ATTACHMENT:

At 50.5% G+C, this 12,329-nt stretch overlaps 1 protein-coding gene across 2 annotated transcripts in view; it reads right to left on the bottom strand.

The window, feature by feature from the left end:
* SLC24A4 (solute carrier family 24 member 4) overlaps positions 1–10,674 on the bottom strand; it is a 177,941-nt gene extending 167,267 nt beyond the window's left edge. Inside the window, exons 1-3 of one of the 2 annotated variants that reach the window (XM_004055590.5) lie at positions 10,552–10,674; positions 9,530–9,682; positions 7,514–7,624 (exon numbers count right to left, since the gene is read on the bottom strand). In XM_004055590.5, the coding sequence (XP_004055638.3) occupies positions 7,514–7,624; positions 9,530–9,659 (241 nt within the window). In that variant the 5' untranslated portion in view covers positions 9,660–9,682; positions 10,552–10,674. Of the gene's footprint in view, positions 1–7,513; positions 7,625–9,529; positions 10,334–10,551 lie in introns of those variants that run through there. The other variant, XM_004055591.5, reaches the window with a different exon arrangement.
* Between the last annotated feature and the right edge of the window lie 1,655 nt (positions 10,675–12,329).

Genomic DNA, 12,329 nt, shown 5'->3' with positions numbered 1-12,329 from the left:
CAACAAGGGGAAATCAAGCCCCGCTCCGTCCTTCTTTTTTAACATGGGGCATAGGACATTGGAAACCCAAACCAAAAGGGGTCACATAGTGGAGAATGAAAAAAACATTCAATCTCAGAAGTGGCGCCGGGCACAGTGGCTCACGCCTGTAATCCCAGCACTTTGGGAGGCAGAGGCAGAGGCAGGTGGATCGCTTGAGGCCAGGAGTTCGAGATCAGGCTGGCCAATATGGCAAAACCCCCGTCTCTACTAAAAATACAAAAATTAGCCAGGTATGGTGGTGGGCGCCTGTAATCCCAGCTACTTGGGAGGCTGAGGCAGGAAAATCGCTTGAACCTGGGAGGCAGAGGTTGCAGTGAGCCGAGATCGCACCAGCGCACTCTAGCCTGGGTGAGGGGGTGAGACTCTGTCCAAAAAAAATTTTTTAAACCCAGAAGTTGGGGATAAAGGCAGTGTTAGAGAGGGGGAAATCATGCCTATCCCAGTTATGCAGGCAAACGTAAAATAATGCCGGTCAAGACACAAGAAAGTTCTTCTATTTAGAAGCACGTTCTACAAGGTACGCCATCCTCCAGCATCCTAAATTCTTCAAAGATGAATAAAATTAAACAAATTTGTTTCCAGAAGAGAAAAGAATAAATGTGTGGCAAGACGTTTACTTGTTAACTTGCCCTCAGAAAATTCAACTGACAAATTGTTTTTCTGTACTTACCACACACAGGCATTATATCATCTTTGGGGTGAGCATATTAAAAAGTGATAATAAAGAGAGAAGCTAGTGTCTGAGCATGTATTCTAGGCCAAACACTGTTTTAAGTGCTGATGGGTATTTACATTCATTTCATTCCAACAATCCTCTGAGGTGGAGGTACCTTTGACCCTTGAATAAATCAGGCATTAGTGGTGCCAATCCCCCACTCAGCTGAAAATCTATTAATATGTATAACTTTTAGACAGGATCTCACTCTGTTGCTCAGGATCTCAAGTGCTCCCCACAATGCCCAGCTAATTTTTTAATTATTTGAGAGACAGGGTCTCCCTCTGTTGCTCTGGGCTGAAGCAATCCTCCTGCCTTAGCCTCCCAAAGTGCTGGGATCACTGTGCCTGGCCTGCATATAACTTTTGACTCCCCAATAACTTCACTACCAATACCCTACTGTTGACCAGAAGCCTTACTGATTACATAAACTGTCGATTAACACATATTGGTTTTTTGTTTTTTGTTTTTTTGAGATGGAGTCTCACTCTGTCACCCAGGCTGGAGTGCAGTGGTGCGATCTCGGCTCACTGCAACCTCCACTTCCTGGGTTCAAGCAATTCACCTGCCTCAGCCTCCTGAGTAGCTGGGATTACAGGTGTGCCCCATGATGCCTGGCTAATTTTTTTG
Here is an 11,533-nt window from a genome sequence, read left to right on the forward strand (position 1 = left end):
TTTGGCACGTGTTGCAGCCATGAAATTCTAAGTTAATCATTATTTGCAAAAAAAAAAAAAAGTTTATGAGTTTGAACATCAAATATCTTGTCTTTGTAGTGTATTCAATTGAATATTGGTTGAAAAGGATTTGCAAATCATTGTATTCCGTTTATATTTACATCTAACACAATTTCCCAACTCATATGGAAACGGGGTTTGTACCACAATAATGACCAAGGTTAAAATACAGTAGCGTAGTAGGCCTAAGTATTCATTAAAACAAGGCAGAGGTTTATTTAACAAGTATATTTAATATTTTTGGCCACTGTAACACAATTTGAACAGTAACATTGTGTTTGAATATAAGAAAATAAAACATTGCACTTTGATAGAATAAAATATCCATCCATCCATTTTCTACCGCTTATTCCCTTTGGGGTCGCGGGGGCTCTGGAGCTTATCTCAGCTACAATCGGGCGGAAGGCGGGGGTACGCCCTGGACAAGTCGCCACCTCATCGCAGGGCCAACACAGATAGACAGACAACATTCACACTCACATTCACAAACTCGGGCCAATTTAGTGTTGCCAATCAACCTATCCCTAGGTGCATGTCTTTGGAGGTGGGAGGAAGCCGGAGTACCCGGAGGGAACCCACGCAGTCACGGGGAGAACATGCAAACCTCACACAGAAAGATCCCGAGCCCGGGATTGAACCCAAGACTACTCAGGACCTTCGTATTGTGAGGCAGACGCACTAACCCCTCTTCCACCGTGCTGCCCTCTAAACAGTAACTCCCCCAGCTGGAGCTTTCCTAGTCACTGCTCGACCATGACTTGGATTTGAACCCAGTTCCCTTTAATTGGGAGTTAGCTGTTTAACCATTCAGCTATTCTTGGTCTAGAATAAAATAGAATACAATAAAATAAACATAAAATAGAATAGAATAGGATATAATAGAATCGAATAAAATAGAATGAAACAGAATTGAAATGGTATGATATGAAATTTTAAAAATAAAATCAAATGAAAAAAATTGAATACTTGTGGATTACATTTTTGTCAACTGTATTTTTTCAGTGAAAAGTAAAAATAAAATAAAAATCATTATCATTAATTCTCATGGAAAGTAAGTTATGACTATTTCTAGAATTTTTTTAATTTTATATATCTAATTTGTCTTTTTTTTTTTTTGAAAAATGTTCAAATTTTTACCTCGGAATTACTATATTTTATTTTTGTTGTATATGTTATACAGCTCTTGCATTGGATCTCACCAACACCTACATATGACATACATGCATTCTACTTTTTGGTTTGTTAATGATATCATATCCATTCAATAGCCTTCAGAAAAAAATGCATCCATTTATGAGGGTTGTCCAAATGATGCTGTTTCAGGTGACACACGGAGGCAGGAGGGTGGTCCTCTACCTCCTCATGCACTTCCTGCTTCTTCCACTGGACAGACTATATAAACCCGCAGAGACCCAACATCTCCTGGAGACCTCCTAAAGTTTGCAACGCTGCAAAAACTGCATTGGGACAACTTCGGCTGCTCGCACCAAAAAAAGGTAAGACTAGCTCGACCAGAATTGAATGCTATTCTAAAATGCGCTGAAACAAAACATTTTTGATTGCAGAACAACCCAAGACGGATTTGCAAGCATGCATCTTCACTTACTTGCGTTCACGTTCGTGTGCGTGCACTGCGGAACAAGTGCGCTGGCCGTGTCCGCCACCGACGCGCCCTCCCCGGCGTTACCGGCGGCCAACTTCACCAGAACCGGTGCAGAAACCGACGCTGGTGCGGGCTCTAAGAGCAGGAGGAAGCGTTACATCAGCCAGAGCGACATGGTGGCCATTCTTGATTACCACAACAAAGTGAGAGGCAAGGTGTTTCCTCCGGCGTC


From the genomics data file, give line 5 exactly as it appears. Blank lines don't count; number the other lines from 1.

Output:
Genomic DNA, 12,329 nt, shown 5'->3' with positions numbered 1-12,329 from the left: